Following on from his notable participation in the group exhibition .all hawaii eNtrées / luNar reGGae at IMMA in 2006, Cuban-American artist Jorge Pardo returns to IMMA with his first major solo exhibition in Ireland. One of the most influential artists of his generation, Pardo utilises and explores new media and the future of art within new technology to present an exhibition which is at the forefront of art practice today. The result is a highly conceptual virtual retrospective comprising photomural wallpaper that covers the walls of the entire East Wing Galleries. This features images of Pardo’s work from throughout his career, including sculpture, installations, design and architecture. There are no 3D objects. Instead, every aspect of the exhibition, including labels and wall texts, is incorporated into the wallpaper, which also features influences on Pardo’s work and reads like a pictorial history of the development of his practice.
This virtually-curated exhibition raises many questions relating to perception of spaces and to pre-conceptions of what an exhibition should be, as well as examining how comfortable viewers are in their own space. Historically, this can be traced to the Hungarian artist Lâszló Moholy-Nagy who designed The Room of out Time, 1930, in the Hanover Museum. This lacked the physical presence of any original work of art; instead all works were presented as radical re-productions. Pardo’s exhibition at IMMA echoes this concept, with all documentation becoming a poetic virtual journey of images that work in harmony with the architecture of the museum.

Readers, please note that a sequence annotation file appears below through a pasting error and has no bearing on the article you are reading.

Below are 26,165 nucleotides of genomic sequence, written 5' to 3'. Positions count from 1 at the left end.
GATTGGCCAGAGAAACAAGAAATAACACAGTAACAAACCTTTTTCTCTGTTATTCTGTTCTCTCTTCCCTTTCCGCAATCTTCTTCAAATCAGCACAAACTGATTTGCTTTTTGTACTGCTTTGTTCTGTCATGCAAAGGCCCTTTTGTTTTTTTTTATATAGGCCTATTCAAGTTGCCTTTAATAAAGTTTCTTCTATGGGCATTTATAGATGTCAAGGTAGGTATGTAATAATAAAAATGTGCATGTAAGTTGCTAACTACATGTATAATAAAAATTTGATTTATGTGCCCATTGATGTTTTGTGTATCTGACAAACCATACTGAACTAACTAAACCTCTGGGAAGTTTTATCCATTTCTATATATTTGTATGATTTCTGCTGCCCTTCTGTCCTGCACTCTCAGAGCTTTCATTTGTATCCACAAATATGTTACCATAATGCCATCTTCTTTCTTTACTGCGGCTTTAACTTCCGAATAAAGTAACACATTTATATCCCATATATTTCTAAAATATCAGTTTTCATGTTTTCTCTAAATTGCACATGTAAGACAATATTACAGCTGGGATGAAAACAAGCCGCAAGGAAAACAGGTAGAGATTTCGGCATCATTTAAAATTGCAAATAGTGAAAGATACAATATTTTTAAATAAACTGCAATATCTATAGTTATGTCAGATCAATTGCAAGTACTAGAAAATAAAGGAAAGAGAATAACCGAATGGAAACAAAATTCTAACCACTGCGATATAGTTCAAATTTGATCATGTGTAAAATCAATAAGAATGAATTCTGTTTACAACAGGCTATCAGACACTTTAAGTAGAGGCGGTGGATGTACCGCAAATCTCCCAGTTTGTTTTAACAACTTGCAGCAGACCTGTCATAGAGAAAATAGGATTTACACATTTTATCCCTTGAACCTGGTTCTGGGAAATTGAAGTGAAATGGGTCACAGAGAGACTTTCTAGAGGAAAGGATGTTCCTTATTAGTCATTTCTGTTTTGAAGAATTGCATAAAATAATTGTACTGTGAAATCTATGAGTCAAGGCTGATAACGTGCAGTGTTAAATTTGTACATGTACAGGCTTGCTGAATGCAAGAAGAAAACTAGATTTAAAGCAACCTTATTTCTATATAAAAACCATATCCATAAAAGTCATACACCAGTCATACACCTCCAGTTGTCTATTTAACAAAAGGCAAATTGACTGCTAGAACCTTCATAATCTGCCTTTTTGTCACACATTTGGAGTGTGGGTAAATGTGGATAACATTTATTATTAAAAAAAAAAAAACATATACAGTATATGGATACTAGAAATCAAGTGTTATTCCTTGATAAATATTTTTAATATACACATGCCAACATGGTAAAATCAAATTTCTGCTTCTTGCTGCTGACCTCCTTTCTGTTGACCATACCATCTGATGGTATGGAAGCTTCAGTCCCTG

Pardo is among the first generation of artists to utilise fully the advancement in computer technologies to explore virtual spaces, utopias and the boundaries of museum spaces. Using the language of architecture and design to engage with fine art, Pardo’s practice intertwines various disciplines to renovate everyday objects, homes and museum spaces into something new that draws the viewer into an active spectatorship. His influences include artist Robert Smithson, exhibition designer Lilly Reich, architects Bruce Goff and Tadao Ando, and influential 20th-century Finnish designer Alvar Aalto. Pardo addresses issues of space and environment, the valuations of objects and artworks, questioning where art ends and real life begins.
Born in Cuba in 1963 Jorge Pardo currently lives and works in Los Angeles. Recent exhibitions include mid-career surveys at K21, Dusseldorf, 2009; Jorge Pardo: House, Museum of Contemporary Art, North Miami, 2007-08; theanyspacewhatever, Guggenheim, New York, 2008, and Fundació La Caixa, Barcelona, 2004. Architectural projects and non-specific spaces have included renovating a house in Merida, Mexico, 2009; re-designing display cases for the Smithsonian American Art Museum, Washington DC, 2007; creating a restaurant, Untitled (Café-Restaurant), 2002, for the K21 Museum in Düsseldorf; and 4166 Sea View Lane, 1998, a house built as an artwork for the Museum of Contemporary Art, Los Angeles, in which he now resides.
The exhibition is accompanied by a seminal catalogue that challenges the very format a catalogue should take. Using the formal structural conventions of a catalogue, this book is a 21st-century interpretation. The commissioned essays become a live embodiment of the author, resulting in a five-way conference between the writers that can be seen on the internet. The writers include Jorge Pardo; Rachael Thomas; Alex Coles, art critic; Shumon Basar, architect, writer and curator, and Shamin M. Momin, Founder/Director of the recently formed Los Angeles Nomadic Division (LAND). The resulting audio has been transcribed and used as the text for the catalogue, which is available to download from YouTube. It is also published as an eBook which is available to purchase online for €5.00. The catalogue is presented in the exhibition in the form of a series of tables on which text, images and everything one has come to expect in a catalogue can be read.
A limited edition lamp by Jorge Pardo is available to buy, please click here to purchase.
This exhibition has received support from an anonymous donor.